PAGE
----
He noted that some school districts, such as the Albuquerque Public Schools, have announced they will continue all virtual education through the semester.

During the Silver Schools hybrid model, Wednesday will be deep cleaning day every week, as well as deep cleaning every afternoon after the students leave. "The facilities will not be open to the public, although we will have some volunteers pre-allowed."

"We will try to prevent any spread coming into the buildings," Clough said. "Data will drive when the Middle School and High School students can start in-person classes."

As for sports, the New Mexico Athletic Association has put out protocols and has been an active participant, according to Gary Allison from Silver High School. "They have established a no-contact period until Sept. 28. After surveys were complete, it showed that every district wanted its own autonomy on the dead period. We decided on Sept. 14. Coaches are communicating with their athletes through remote means. We are making our decisions based on the safety of the students and staff. I hope we can go hybrid. When we do come back face-to-face, we will have five participants to one coach, and all have to wear masks 100 percent of the time. The NMAA has revamped the entire schedule. At Silver High School we will have cross-country and volleyball for the fall semester, and the other sports have been moved to the spring, and that's only if we use the hybrid model. If we remain virtual, there will be no sports participation. Some competitions can continue, for instance, National History Day will be only virtual."

Clough said the teaching staff members are looking at virtual club participation. "The STEM and robotics clubs at the high school are meeting virtually, as well as the elementary robotics club, which is also virtual."

He said when teachers move to complete virtual teaching, it usually takes two years to work it out. "We've done it in four months. But elementary students especially need to face-to-face learning. What happens if there are Labor Day or Thanksgiving case spikes? Bouncing kids back and forth between models is not good for anyone. We are making sure we are doing everything in a systematic way. We have done a lot of training and we appreciate the teachers taking part. We expect to release more protocols. The city and the county have worked on connectivity for families. We have had great collaboration, with this county stepping up for kids. Right now, we see light at the end of the tunnel, with the train heading toward us or toward neverland, we aren't sure."

Clough said he knows they have talked about extended class breaks as the questioner asked. "For elementary, we will clean during recess. For middle school and high school, we will clean during lunch times, with hourly breaks. They may not be 30 minutes, but we will have breaks and we will do sanitization and hand hygiene. Desks will be six feet apart and masks will be required."

Another questioner asked what happens when a family has limited internet at home.

Clough said T- Mobile had offered 50 free hotspots, and the schools had purchased 50 hotspots from T-Mobile and Verizon. "We had to submit an application to provide the hotspots to students who are part of the lunch program, are in poverty and where multiple kids live in the house. T-Mobile stepped in big time. We will also have hot spots at parking lots at Cliff and at La Plata. Verizon has worked with us on connectivity. Western New Mexico Communications is also keeping hot spots available around town."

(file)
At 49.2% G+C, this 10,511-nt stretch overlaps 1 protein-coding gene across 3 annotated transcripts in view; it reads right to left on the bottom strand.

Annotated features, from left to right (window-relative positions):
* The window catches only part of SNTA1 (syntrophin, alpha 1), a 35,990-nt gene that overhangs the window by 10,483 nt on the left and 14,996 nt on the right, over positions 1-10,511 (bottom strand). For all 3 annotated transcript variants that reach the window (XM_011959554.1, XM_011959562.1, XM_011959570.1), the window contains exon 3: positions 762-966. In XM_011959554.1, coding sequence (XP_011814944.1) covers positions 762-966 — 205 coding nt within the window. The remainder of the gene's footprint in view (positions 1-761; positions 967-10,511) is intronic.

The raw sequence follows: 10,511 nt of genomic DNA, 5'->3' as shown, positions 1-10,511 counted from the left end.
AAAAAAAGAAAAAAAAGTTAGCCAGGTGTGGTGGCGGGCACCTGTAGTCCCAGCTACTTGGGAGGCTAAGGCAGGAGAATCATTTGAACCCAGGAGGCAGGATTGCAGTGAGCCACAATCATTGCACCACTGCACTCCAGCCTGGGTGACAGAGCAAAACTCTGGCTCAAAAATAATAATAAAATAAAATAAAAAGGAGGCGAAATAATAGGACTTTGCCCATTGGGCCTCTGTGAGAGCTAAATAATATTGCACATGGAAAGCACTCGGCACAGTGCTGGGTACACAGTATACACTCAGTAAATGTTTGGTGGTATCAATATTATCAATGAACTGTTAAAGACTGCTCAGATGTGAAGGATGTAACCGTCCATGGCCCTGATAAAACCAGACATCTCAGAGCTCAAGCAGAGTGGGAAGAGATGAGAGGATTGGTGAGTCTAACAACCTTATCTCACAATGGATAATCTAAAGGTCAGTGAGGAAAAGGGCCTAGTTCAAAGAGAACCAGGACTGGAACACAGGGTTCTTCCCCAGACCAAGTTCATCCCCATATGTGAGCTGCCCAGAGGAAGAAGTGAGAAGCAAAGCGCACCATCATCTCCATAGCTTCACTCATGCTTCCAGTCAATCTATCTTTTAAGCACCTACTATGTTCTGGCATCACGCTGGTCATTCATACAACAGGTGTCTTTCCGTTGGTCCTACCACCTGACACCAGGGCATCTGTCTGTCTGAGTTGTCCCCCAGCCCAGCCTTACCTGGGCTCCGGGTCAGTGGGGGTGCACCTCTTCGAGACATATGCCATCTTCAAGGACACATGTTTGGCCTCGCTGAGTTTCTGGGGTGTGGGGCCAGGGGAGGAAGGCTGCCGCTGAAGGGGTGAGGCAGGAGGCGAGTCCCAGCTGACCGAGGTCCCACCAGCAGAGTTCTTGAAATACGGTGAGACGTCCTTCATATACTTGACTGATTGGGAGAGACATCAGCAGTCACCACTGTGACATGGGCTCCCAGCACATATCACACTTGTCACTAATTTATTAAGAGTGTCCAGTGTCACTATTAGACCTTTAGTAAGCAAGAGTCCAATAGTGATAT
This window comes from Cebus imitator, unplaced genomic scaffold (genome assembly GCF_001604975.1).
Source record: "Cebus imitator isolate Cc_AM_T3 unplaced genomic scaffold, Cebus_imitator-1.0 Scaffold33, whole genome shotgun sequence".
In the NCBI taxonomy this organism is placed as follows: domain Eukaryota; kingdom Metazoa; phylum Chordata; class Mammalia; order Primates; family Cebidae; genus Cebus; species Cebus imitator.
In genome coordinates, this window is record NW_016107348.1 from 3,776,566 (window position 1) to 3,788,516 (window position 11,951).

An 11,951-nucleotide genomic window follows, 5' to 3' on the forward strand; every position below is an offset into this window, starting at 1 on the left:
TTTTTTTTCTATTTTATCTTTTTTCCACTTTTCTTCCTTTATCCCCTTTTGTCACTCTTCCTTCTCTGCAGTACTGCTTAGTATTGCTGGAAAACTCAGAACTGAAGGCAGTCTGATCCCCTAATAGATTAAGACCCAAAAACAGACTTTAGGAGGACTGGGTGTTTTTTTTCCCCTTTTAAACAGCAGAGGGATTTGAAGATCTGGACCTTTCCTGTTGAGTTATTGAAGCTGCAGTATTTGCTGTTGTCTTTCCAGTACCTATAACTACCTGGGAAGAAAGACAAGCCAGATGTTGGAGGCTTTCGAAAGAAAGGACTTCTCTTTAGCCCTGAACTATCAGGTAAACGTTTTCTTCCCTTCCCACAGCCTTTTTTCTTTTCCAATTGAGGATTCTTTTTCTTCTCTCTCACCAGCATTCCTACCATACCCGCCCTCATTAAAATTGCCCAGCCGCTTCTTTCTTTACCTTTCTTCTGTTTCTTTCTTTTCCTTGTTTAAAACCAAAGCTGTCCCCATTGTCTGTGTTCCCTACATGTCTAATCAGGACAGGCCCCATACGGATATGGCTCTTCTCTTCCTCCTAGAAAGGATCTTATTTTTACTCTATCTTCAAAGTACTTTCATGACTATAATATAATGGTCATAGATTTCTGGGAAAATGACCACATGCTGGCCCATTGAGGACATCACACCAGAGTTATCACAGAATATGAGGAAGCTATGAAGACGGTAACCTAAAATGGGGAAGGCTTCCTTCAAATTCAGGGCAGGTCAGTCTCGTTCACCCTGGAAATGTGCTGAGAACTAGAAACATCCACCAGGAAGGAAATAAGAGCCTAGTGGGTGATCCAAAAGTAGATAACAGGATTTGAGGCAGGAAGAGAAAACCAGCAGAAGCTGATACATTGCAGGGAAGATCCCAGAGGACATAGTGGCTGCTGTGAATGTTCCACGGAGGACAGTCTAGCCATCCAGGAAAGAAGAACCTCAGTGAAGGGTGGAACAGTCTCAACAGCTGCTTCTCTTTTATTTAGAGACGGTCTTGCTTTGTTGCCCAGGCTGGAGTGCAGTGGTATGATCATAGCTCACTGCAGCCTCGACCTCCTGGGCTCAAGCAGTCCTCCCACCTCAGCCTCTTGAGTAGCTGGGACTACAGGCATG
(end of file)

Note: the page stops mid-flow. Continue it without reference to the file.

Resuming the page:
Chamber member Steve Chiang of TechOnDemand said he is about to start implementing a complex-wide wi-fi system in 32 buildings for the Western Regional Housing Authority, with the first on Silver Street and two more in the works. "There are a lot of things going on. There will be about 200 houses connected in public housing."

Chavira noted that business partners, like Chiang, are a big part of the effort to get people connected for virtual learning.

"I have been asked why Cobre Schools and Aldo Leopold Charter School were not involved in this presentation," Chavira said. "Western and Silver Schools are involved in the chamber, so we did them first. Maybe later this year or next year, we can involve them."

Clough answered questions he has been asked about dual enrollment. "Cuts were made to higher education and public schools. We lost our dual enrollment funding, but we are making sure that, with NexGen funding, dual enrollment is happening. We will work with high school classes for college credit alignment and we can also make them eligible for high school graduation credit. I thank the support we've gotten from folks at Western."

Pack asked if anyone had announcements or comments.

Laura Phelps, Freeport McMoRan strategic community development manager, said the economic uncertainty has impacted copper production. "Twenty colleagues at Tyrone lost their jobs recently. It's a somber time. At Chino, we have more than 800 furloughed. We sought input for extending the furlough to January. We got an overwhelmingly positive response, so we are looking at a restart in January. We will have a reduction in force of potentially about 400. Our only furloughs are at Chino and we will know more in January."

Chavira noted that the town of Silver City had passed its mask mandate. "We support 'I wear a mask because I care.' T-Mobile has sponsored 'Keep your distance on Labor Day.' On Sept. 15, the chamber will host a virtual Zoom networking meeting. I remind you that the Census deadline is Sept. 30. The county is running behind. Reach out to your sphere of influence and get 10 people to do the census."

He concluded by saying: "Stay safe. Stay masked. And Stay away."